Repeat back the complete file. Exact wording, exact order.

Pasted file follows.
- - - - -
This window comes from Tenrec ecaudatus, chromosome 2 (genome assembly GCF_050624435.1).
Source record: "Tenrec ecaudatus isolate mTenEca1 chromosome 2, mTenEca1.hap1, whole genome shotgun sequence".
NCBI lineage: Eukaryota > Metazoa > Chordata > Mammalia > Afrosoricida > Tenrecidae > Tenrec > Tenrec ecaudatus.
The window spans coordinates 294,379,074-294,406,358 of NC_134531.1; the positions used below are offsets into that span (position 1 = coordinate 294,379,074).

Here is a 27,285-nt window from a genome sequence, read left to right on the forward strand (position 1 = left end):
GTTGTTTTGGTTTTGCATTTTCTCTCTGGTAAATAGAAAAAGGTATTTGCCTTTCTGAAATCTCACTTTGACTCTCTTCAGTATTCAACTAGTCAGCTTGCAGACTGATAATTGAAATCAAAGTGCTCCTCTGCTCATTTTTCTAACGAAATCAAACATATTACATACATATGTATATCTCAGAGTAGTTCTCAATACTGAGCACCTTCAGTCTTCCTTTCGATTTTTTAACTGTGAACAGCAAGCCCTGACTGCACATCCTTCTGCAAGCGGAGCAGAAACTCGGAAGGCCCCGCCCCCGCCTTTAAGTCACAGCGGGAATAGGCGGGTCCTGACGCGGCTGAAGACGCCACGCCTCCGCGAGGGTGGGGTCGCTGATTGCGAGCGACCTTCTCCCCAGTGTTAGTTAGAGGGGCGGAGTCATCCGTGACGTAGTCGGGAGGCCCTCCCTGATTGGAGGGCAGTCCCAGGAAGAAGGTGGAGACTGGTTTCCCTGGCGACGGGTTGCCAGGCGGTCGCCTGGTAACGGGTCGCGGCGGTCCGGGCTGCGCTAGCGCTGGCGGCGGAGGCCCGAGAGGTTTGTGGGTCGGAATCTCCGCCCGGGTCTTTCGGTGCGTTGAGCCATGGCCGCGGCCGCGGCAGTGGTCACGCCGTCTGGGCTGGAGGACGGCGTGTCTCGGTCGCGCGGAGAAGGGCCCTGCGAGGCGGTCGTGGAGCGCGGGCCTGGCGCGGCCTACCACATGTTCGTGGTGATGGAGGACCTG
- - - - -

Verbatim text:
This window comes from Tenrec ecaudatus, chromosome 2 (genome assembly GCF_050624435.1).
Source record: "Tenrec ecaudatus isolate mTenEca1 chromosome 2, mTenEca1.hap1, whole genome shotgun sequence".
NCBI lineage: Eukaryota > Metazoa > Chordata > Mammalia > Afrosoricida > Tenrecidae > Tenrec > Tenrec ecaudatus.
The window spans coordinates 294,379,074-294,406,358 of NC_134531.1; the positions used below are offsets into that span (position 1 = coordinate 294,379,074).

Here is a 27,285-nt window from a genome sequence, read left to right on the forward strand (position 1 = left end):
GTTGTTTTGGTTTTGCATTTTCTCTCTGGTAAATAGAAAAAGGTATTTGCCTTTCTGAAATCTCACTTTGACTCTCTTCAGTATTCAACTAGTCAGCTTGCAGACTGATAATTGAAATCAAAGTGCTCCTCTGCTCATTTTTCTAACGAAATCAAACATATTACATACATATGTATATCTCAGAGTAGTTCTCAATACTGAGCACCTTCAGTCTTCCTTTCGATTTTTTAACTGTGAACAGCAAGCCCTGACTGCACATCCTTCTGCAAGCGGAGCAGAAACTCGGAAGGCCCCGCCCCCGCCTTTAAGTCACAGCGGGAATAGGCGGGTCCTGACGCGGCTGAAGACGCCACGCCTCCGCGAGGGTGGGGTCGCTGATTGCGAGCGACCTTCTCCCCAGTGTTAGTTAGAGGGGCGGAGTCATCCGTGACGTAGTCGGGAGGCCCTCCCTGATTGGAGGGCAGTCCCAGGAAGAAGGTGGAGACTGGTTTCCCTGGCGACGGGTTGCCAGGCGGTCGCCTGGTAACGGGTCGCGGCGGTCCGGGCTGCGCTAGCGCTGGCGGCGGAGGCCCGAGAGGTTTGTGGGTCGGAATCTCCGCCCGGGTCTTTCGGTGCGTTGAGCCATGGCCGCGGCCGCGGCAGTGGTCACGCCGTCTGGGCTGGAGGACGGCGTGTCTCGGTCGCGCGGAGAAGGGCCCTGCGAGGCGGTCGTGGAGCGCGGGCCTGGCGCGGCCTACCACATGTTCGTGGTGATGGAGGACCTG